The story begins, roughly speaking, with Fury’s return to an Allied base after a brutal combat in which they lost their gunner. The master sergeant assigns private Norman Ellison to replace him, much to Don Collier’s dismay. In any event, they are given a new mission: to assist in the capture of a nearby town. Six tanks short, they proceed on their mission. It is a quick success; they capture the town, execute an SS Nazi, and disarm the children who were being armed against them. (Yes, according to the film, the Nazi’s used children as soldiers, and if they resisted, they were hung up to die and serve as examples to other children).Then, they are assigned another mission: to take and hold a crossroads. It’s a critical juncture between the Allied Forces and the Germans. It is there that their courage, resolve, and stamina are truly tested. A lone tank with limited ammo against several hundred troops. Can they hold their position? Or is their destruction inevitable? I’m not telling.

Strengths: the special effects were good, the acting was good—Shia LaBeouf, in particular, did an excellent job. For once a religious person was represented by Hollywood in a non-demeaning way. The plot held my attention throughout the film. And there were no logical loopholes (but, of course, I think it was supposed to be based on a true story—I think) that I detected. Weaknesses: there were none that I noticed. For a moment, I was going to say that the use of plastic was a problem because I wasn’t sure how long that material has been around, but according to Wikepedia, it’s been around for quite long.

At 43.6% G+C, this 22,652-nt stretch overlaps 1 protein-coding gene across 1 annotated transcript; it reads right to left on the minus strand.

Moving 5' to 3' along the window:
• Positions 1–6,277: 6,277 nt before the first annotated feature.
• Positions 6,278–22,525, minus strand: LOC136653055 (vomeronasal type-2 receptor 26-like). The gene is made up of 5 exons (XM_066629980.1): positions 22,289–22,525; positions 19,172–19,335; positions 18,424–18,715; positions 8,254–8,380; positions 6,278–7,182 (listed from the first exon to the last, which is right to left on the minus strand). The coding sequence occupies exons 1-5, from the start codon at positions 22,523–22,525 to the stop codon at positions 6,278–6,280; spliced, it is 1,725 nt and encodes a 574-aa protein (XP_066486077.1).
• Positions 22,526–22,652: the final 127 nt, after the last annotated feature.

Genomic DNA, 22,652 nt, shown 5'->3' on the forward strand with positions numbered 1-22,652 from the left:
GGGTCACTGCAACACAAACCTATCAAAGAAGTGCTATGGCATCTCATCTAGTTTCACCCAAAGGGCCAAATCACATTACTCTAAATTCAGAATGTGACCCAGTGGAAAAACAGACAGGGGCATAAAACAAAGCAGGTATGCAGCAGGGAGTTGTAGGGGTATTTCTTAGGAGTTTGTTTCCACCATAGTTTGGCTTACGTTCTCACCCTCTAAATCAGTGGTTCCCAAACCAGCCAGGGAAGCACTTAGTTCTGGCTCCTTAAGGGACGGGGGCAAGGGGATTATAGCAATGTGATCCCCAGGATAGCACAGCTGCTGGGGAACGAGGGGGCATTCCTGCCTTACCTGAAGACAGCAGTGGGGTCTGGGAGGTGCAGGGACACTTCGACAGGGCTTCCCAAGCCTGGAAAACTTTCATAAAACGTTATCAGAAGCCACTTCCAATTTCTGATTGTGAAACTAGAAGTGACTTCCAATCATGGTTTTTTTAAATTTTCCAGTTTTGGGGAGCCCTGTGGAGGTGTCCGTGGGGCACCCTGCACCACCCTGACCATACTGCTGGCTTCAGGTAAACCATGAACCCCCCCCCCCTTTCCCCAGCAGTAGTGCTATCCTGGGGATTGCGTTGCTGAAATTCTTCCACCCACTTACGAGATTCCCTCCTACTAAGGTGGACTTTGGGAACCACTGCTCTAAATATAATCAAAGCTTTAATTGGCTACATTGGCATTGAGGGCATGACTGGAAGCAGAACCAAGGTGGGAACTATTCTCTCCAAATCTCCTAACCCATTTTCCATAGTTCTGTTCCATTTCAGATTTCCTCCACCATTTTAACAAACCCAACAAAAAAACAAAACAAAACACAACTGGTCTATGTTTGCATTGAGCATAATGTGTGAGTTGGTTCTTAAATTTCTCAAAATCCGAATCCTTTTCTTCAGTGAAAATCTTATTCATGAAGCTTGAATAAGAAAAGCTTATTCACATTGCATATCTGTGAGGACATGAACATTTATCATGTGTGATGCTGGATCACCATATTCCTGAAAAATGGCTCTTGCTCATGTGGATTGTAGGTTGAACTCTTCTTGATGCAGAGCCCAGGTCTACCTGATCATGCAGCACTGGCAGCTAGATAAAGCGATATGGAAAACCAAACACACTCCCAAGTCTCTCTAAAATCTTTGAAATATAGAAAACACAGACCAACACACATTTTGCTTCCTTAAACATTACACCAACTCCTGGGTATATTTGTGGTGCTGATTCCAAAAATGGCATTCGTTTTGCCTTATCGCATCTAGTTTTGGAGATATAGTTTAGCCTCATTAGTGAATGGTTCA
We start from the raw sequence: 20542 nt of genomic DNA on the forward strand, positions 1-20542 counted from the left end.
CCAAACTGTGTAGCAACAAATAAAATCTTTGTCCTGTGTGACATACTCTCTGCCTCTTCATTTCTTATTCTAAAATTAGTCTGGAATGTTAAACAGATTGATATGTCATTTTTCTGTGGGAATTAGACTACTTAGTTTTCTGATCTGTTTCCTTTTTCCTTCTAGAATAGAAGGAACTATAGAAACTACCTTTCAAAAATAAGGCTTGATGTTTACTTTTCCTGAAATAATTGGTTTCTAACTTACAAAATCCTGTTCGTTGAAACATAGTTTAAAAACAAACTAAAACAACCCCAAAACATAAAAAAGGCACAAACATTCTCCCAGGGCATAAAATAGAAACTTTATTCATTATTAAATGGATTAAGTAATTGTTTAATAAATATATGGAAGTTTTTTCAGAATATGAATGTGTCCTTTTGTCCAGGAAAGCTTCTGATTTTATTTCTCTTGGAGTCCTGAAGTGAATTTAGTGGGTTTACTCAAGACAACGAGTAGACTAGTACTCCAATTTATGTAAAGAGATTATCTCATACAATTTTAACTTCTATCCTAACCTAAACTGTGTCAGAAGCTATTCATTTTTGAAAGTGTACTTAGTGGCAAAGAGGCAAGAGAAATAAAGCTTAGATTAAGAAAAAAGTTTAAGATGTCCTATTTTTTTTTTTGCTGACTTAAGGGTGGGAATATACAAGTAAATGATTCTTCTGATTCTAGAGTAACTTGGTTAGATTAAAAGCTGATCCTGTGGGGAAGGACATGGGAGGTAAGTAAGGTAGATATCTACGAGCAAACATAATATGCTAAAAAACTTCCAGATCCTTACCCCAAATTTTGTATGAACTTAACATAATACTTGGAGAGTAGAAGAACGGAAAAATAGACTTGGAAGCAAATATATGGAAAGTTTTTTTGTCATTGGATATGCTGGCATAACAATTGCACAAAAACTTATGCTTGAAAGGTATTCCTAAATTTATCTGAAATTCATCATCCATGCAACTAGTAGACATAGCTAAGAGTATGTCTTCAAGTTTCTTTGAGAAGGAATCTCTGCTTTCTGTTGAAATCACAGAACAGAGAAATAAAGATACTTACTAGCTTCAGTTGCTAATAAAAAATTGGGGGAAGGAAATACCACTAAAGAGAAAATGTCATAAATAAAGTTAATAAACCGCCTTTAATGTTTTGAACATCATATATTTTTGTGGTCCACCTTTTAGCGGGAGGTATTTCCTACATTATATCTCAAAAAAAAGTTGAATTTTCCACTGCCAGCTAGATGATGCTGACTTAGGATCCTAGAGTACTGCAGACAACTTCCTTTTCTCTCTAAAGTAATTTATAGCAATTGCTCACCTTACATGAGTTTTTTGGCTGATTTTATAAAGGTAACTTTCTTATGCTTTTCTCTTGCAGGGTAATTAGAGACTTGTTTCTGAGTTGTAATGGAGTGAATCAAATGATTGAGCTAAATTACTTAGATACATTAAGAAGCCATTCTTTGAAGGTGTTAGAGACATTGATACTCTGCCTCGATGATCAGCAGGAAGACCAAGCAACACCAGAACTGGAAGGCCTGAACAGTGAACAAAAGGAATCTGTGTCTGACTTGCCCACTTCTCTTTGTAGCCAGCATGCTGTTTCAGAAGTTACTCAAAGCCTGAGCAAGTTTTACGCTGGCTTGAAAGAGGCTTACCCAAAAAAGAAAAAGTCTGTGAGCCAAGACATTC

Anyway, I’ll give Fury a full four stars out of five.

Old Movie Review: Transformers 4: Age of Extinction (4 *’s) (2014)

Transformers 4: Age of Extinction is the latest installment in the Transformers series. It stars a number of big names: Mark Wahlberg (as the gifted mechanic Cade Yeager), Stanley Tucci (as the corrupt, in-over-his-head business tycoon, Joshua Joyce), and Kelsey Grammer (as CIA agent Harold Attinger). I was never a big Transformers fan as a kid—I think they came out about a year too late for me: I thought they were kind of pedorky. Nowadays, I kind of rate them as neutral. They generally don’t get me excited, but neither do I run fleeing from them in disdain. I went to see this movie to hang out with a friend who is a much bigger fan of the Transformers. And I have to say, I really liked this movie.

There are several story threads going at the same time throughout the movie; each thread is related to the others and they weave in and out to tell a complete tale. On the one hand, there is Cade Yeager, a brilliant mechanic who enjoys turning junk into technology. One day he brings an old beat-up truck home to work on. Surprise! It turns out to be Optimus Prime. Unbeknowst to Yeager, there is a corrupt CIA agent named Harold Attinger who, in conjunction with an alien Transformer bounty hunter, is seeking out Autobots in general, and Optimus Prime in particular. Attinger has formed a special unit called Cemetery Wind to do the dirty work. Finally, there is business tycoon Joshua Joyce who has made a deal with Attinger to acquire transformium (the material Transformers are made from), study it, and develop new technologies from it. Little does he know that he’s being manipulated by Megatron. It is up to Cade Yeager, Optimus Prime, and the remaining handful of Autobots to once again save the world. Pitted against them is Megatron, who has been upgraded to a more advanced robot, and he has an army of new decepticons, also upgraded, to aid him.

Strengths: the special effects were great. The acting was good, although with Mark Wahlberg, Kelsey Grammer, and Stanley Tucci it’s hard to go wrong. The dialogue was good and the plot was engaging. I was engrossed in the movie the whole time. And, of course, the Dinobots were really cool. Weaknesses: I can’t really think of any weaknesses. There was action, excitement, and everything flowed from one moment to the next. Everything held together and made a cohesive whole. If you like Transformers, I’m sure you’ll like this movie.

I’ll give Transformers 4: Age of Extinction a total of four stars out of five.